Director Tony Scott’s thriller Spy Game finds once director and actor Robert Redford and Brad Pitt (they made A River Runs Through It as director and actor) teaming up. Robert Redford plays Nathan Muir, a man who is a on the brink of retirement from the CIA. As he is cleaning out his office, Muir is told that Brad Pitt’s character, Tom Bishop, has broken into a Chinese prison simply to rescue the woman he loves. Doesn’t seem to bad does it? It turns out that the CIA thinks that the Chinese is going to try to extract as much information from Bishop as possible (read information as secrets). Muir has scramble and see if he can get Bishop out in less than 24 hours before Bishop is scheduled for execution.
Tony Scott, the skillful director of Crimson Tide and Enemy at the State, is just as skillful here as he has been before. While the ideas presented in Spy Game is nothing totally brand new, Scott adds another level of credibility to the film with his interesting twist of direction. Since the film came out in 2001, a year that saw such horrendous disasters as Pearl Harbor (well the PG-13 cut at least), Scott’s stylistic thriller was a welcome film during the November frame. Actors Redford, who always seem to be on his ‘A’ game no matter what film he stars in, and the overly-publicized Brad Pitt (he’s a great actor despite the hatred some have for him) delivers a fine performance.
No Spy Game is not the best example of a Tony Scott film nor the best example of an excellent thriller, but the film still manages to provide a solid two hours of excitement and fun. While I probably won’t remember the film in a few months, I will return to see it again and again as the film is a fine thriller and is interesting enough for fans of either the director or the stars.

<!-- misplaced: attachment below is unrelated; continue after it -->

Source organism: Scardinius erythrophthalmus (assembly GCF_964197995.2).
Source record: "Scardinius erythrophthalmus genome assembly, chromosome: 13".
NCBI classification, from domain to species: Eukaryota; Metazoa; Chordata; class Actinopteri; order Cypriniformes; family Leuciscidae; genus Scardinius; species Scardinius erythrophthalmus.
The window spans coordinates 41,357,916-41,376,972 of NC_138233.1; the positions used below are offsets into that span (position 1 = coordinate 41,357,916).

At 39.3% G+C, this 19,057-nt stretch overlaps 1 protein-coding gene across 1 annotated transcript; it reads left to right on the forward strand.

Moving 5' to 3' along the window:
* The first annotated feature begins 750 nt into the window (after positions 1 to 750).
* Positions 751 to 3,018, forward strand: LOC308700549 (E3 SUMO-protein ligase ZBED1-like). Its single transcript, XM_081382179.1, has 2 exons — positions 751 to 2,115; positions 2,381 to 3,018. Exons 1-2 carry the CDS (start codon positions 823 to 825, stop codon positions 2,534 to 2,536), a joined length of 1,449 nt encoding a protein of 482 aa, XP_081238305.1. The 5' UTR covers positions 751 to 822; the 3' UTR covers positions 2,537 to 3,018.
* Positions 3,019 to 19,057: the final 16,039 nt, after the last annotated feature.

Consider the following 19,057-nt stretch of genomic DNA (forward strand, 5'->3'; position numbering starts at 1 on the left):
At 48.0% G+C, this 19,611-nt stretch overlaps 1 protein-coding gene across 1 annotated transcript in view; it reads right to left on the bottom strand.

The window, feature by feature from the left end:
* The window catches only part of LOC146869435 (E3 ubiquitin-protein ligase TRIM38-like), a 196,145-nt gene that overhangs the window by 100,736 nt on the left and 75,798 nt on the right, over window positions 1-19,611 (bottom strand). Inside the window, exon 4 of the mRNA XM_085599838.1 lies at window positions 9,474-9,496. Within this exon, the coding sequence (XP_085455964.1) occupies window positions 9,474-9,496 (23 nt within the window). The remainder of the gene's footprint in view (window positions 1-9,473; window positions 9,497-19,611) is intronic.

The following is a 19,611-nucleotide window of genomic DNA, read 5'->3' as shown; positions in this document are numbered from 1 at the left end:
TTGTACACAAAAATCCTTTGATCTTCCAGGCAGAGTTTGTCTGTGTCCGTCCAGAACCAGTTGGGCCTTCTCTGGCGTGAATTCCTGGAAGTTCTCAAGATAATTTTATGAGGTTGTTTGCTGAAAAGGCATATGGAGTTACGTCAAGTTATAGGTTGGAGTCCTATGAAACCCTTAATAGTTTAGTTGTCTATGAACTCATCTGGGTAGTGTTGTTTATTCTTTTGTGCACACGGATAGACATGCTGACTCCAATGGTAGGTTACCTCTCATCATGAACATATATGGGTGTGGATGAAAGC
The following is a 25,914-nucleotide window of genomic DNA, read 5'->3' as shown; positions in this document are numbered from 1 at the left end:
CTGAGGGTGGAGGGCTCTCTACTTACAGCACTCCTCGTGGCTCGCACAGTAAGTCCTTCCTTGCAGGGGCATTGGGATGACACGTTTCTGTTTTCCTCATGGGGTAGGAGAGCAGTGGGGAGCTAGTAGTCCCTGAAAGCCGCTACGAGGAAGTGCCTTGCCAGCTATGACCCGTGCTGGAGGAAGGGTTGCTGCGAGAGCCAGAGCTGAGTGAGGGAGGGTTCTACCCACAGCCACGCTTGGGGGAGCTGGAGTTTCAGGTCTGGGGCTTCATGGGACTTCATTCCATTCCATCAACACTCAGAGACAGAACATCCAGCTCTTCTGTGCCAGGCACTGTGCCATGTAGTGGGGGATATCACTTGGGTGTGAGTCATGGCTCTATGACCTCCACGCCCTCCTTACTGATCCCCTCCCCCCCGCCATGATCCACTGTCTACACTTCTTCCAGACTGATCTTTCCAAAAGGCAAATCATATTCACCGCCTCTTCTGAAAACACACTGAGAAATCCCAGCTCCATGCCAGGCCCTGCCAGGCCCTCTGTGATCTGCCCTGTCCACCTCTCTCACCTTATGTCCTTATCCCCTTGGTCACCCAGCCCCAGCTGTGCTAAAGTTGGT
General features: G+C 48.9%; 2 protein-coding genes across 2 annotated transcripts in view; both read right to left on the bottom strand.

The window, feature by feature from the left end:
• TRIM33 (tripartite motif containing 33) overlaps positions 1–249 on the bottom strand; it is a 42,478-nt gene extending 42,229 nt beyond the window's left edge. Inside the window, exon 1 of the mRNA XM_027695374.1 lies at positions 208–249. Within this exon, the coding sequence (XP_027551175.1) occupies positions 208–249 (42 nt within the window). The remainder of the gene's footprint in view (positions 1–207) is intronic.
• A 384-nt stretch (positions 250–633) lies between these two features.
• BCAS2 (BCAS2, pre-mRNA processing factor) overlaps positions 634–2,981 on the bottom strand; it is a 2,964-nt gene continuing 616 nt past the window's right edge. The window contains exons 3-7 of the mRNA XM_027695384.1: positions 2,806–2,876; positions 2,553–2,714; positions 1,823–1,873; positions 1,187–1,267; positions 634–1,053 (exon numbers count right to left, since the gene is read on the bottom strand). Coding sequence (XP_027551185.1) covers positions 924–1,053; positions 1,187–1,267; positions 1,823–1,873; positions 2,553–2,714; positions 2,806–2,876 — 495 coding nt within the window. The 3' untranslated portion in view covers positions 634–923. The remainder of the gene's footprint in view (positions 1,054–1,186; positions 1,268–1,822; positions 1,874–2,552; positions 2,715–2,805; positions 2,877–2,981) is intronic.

Spy Game has been given an incredibly terrific 1080p 2:35:1 Widescreen Transfer. The image quality is up there titles like WB’s Training Day and Universal’s Ray. Colors are spot on giving the characters a more realistic feel. Since this is a fairly recent film coming out in 2001, the print the film has is pristine making it hard for one to find many faults in this transfer. Grain is not noticeable at all while little things like windows and trees are view to be seen giving this HD-DVD transfer its’ more than deserved ‘the look and sound of perfect’ tagline. Edge enhancement, sometimes a problem in film’s of this nature, was nowhere to be found here. More and more as each title arrives in stores, I’m finding myself happier and happier with the result of HD-DVD. Bring on more!
With the recent 2.0 firmware upgrade from Toshiba, I’m was hoping that a film like Spy Game, due to its’ theme and nature, would have boasted a Dolby TrueHD audio track. Alas, a Dolby TrueHD was not found here but a rather impressive Dolby Digital-Plus 5.1 track was found here. Surrounds are great giving the necessary low bass in some of the quieter scenes while the audio revs up in some of the louder scenes. Dialogue is easy to understand and never was overwhelmed by some of the rear and frontal effects, something I feared might happen as have in recent films. While the audio track was not as impressive as I hoped (as I mentioned a Dolby TrueHD would have been great), the audio track was more than fine for the subject at hand.